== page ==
The Australian tourism industry is in a constant state of flux. It is at the mercy of international economies, technological changes and the whims of fashion. In order to stay competitive, tour operators must constantly assess who their ideal customer is to ensure that their offering is relevant.
And the ideal customer from 2010 may not be the same person in 2016, nor in 2020. Traditionally holiday-makers from the UK and the US formed the biggest part of the overseas tourism dollar for Australian operators. However, we are now seeing the emergence of new markets: India, Japan but particularly China.
The Chinese outbound tourism industry has boomed in the last five years. With the emergence of a middle-class, Chinese citizens are now travelling abroad. And while Australia is only attracting 1.5% of Chinese outbound travel, Business Insider suggests that percentage translates into a very significant spend, ‘between $7 billion and $8 billion annually.’ And this number is projected to grow by 20% year on year. In this post, will look at how to attract the Chinese traveller.
Given the potential of this (relatively) new market, businesses should be looking at how they can tailor their offerings to appeal to the Chinese traveller. The questions they need to be asking are:
- Who is the Chinese traveller?
- What motivates them to travel?
- Where do they go to find out about travel?
- How do you make sure that your tour appeals to them?
Who is the Chinese traveller?
Within the one million Chinese visitors each year, there are obviously going to be very different groups of people travelling for a variety of reasons. In order to better understand the travel trend Tourism and Events Queensland, commissioned some research into the Chinese traveller. In doing so, they uncovered an emerging archetype, identified as the Chinese independent traveller.
The Chinese independent traveller represents a significant potential for growth for Australian tourism. The research unearths this type of traveller as:
- Are at the younger end of the spectrum (under 50)
- Seek flexible travel arrangements
- Want to be educated as part of their travel experience
- Enjoy learning about the local culture
- Are keen to interact with the local community and try local cuisine
- Are digitally savvy
- Will meticulously research and plan their holiday
They differ from the more traditional Chinese tourist in that they prefer to create their own travel itineraries, rather than relying on an agent to book it for them. They are very digitally aware and will spend anywhere between one and three months planning their trip. They are also a bit more adventurous, preferring to strike out and immerse themselves in the culture.
What motivates them to travel?
According to the research, the number one priority ‘is to feel cosy.’ In this context cosy means to go on a trip where daily worries are left at home, and they experience ‘happiness, true enjoyment, not to have a care in the world.’ They also want to learn, to immerse themselves in the culture, and to feel safe in a secure ‘unpolluted environment.’
Where do they go to find out about travel?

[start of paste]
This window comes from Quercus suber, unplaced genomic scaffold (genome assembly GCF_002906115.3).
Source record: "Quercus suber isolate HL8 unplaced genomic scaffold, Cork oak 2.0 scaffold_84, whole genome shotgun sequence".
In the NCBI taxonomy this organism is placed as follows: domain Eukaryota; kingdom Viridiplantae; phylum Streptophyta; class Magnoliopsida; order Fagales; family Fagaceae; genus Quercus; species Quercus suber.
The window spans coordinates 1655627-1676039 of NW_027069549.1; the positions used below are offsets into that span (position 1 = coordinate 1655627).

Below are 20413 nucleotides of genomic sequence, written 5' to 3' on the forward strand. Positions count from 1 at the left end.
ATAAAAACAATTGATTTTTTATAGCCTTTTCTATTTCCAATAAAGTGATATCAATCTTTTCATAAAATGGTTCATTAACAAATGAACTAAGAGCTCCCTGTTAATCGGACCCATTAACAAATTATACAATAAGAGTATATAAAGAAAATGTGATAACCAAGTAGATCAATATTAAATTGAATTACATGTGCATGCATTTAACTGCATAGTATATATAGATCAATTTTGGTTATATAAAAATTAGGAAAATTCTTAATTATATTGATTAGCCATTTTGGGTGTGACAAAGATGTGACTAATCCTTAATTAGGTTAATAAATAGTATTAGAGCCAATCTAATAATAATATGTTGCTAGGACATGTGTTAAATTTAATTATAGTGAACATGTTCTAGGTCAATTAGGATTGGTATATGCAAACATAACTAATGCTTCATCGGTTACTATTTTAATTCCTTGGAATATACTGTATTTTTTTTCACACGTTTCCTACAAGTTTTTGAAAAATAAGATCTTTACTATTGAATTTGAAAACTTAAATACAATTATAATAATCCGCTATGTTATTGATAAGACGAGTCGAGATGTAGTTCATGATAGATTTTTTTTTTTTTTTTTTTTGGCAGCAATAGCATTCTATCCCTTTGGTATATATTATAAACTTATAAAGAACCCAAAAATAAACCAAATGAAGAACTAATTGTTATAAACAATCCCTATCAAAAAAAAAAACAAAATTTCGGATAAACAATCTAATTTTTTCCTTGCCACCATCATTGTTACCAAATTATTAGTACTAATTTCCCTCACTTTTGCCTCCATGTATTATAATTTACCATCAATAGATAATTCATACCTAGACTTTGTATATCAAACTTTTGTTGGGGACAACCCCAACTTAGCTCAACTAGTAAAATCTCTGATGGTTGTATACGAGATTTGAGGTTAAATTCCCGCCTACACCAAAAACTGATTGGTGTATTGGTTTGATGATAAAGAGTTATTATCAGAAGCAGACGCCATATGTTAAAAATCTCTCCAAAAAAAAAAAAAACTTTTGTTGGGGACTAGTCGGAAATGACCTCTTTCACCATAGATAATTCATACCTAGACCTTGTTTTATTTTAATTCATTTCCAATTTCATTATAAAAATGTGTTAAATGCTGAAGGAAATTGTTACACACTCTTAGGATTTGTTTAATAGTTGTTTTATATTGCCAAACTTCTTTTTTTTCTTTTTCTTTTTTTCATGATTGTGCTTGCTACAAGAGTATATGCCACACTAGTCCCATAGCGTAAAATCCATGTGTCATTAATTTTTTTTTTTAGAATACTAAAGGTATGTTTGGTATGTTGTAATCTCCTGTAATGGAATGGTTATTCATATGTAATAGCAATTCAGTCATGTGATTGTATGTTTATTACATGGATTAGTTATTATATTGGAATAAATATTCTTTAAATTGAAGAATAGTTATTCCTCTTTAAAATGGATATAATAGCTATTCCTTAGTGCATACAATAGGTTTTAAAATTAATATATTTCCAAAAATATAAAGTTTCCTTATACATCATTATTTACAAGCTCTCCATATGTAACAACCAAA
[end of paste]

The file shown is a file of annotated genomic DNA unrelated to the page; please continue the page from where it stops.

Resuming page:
The independent traveller relies heavily on research. Unlike other generations, research is primarily done on a mobile device, rather than relying on a travel agent. They are also very big social media users, their biggest platforms are Weibo, Renren and WeChat. (Platforms like YouTube, Twitter and Instagram have come up against what one commentator calls The Great Firewall of China.)
For example Weibo alone, which operates in a similar way to Twitter, hosts between 200 million and 500 million people on their site. The independent traveller tends to be very active on these platforms and relies very heavily on peer recommendations.
As a result of this, a lot of operators are realising the value of having a presence on these sites. A lot of businesses have cropped up, who can help translate and ease you into the different social media forums.
How do you make sure that your tour appeals to the independent Chinese traveller?
When you are marketing to the independent traveller, there are many things you can offer to attract them to your tour.
- In terms of the tour itself, you can make sure that you have UnionPay as a payment option (the preferred payment method of China).
- Even if you don’t choose to go down the Chinese social media route, make sure that your tour still has a great online presence and that your website is easy to navigate, with a lot of striking visuals.
- Highlight the local/natural elements of your attraction. If you are marketing to the Chinese market, you don’t necessarily need to include Chinese talent in your marketing materials. Instead, emphasise the friendly local experiences that you tour offers.
- Make sure that your website is optimised for mobile.
Above all, any marketing material you create should emphasise how your tour offers a safe, lovely reprieve from the mundanity and struggles of everyday life.
Even though there are many differences between the traditional outbound travel market and the emerging newer markets, that last point speaks to a fundamental similarity of travel; that no matter where you come from, a travel experience should seek to offer you something outside your normal sphere of experience.
We hope that we’ve given you some interesting insights into an exciting market. If you would like to more about exciting trends, then you need to check out Booking Boss' top industry trends you need to know for 2016 today!Booking Boss is an online booking system for tour operators and attraction providers. Trusted by many in the tourism industry, Booking Boss is about getting you out of the spreadsheets and into the sun. We provide free education resources for operators like you, to make your business the best it can possibly be.